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Rumours of the death of the password are exaggerated, for now

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Biometric authorisation is becoming more common, but it’s still underpinned by the traditional password

Almost every day appears to be a ‘Day’ of some sort, but one you may have missed occurred on May 7th. ‘World Password Day’ is designed to remind us all of the importance of updating our important passwords on a regular basis. In a number of reports released to coincide with the annual event, McAfee1 revealed that the growth in remote working in the first three months of this year has resulted in many poor security practices as Remote Desktop Protocol (RDP) systems were brought online at speed amid the turmoil of the coronavirus pandemic. The company cites weak passwords as – still – the most common method by which attackers gain access, with P@ssw0rd, 123456 and NULL123 featuring strongly. Furthermore, most people hadn’t changed their passwords since their system was installed.

Weak passwords are vulnerable to so-called ‘brute force’ attacks, in which computers crunch thousands of potential passwords. They can largely be foiled by ‘three attempts’ limits common to many systems, or the much disliked (by users) ‘two stage authentication’ protocol. But an increasing risk is now recognised as coming from ‘insiders’, either deliberately leaking access information or using ‘shadow IT’, in which unauthorised devices, such as phone apps, compromise system security. The danger here is that, as a Cisco executive outlined at a recent IIC event, such breaches are commonly (and unacceptably) not detected for months, leaving hackers plenty of time to find and distribute all the information they want.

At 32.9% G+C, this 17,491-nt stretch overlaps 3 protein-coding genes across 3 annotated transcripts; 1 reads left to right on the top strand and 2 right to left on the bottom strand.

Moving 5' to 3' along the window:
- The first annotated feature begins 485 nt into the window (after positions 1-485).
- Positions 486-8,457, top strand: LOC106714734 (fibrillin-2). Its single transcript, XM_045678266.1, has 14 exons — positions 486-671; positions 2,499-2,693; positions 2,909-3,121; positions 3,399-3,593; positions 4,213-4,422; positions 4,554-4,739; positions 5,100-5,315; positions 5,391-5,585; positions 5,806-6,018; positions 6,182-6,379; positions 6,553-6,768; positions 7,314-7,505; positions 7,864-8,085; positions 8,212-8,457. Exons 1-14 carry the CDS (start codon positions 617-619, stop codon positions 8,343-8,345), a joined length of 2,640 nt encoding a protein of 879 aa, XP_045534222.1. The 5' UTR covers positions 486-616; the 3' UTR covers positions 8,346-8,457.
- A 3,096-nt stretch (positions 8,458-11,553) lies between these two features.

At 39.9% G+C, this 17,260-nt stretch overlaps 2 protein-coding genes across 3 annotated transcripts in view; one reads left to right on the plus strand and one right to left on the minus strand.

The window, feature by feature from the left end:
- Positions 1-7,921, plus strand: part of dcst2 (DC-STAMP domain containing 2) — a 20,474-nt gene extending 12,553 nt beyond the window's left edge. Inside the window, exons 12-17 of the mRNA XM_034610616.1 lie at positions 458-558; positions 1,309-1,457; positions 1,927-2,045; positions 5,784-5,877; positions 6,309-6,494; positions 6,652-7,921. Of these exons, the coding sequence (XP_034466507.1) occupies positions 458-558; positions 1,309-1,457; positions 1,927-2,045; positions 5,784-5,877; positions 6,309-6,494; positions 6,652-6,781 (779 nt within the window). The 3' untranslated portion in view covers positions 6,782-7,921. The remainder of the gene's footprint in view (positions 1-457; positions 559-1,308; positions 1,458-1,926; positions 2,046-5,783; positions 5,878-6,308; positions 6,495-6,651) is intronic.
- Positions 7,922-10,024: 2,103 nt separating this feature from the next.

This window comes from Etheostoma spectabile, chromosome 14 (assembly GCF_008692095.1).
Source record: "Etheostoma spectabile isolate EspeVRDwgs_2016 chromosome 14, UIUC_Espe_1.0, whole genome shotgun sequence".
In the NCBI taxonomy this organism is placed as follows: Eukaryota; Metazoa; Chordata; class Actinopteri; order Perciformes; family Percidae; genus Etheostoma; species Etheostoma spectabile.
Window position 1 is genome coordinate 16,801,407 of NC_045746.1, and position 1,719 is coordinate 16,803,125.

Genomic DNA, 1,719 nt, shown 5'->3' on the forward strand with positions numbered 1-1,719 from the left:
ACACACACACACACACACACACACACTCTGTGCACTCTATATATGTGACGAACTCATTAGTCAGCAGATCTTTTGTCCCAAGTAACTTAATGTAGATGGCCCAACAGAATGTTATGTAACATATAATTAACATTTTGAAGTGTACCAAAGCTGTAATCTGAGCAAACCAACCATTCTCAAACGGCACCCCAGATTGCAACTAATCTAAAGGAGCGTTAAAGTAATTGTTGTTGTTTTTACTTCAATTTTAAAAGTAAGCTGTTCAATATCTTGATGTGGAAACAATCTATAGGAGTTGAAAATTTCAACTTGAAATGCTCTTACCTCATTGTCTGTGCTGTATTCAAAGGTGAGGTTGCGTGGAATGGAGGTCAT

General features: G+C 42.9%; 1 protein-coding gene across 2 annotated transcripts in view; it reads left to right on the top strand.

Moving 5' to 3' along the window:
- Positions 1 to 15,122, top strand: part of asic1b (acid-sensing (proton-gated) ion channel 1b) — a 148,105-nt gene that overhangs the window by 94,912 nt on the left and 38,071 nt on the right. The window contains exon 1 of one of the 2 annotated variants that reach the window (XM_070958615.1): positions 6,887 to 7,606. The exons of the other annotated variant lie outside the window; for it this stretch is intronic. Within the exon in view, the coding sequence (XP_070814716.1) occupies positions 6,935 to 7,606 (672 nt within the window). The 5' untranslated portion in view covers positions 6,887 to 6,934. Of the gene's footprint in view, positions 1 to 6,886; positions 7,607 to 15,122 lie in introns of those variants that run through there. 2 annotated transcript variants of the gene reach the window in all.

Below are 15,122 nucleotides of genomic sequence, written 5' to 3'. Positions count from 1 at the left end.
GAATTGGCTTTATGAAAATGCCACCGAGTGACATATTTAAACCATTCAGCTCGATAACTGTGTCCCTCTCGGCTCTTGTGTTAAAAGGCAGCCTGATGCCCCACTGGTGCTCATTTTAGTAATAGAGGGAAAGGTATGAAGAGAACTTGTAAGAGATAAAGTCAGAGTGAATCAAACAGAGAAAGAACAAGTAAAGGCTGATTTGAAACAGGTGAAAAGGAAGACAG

In theory, the answer to this should be to move to biometric access. This was announced last year by Microsoft, among others. The problem is that the current technologies, including fingerprint, voice, and facial recognition, are not always completely reliable and may themselves be vulnerable to mimicking. As a result, passwords are still commonly used as a ‘fall back’. In a recent survey by FindBiometrics2, cyber security insiders expressed a range of views on whether passwords could ever fully be replaced, but even the optimists – 59% – said that it could take up to a decade and nearly a quarter said ‘never’.

What’s clear is that passwords, along with our apparent inability to make them easy to remember and hard to guess, will be with us for several years yet. An equally safe prediction is that on 6th May 2021 – the next World Password day – P@ssw0rd and 123456 will still be top of the password charts.


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Biometric authorisation is becoming more common, but it’s still underpinned by the traditional password.

Privacy, Safety, Security
Americas, Asia Pacific, Europe, Middle East & Africa
biometrics, cybersecurity, passwords Lynn Robinson Lynn Robinson Director General, International Institute of Communications
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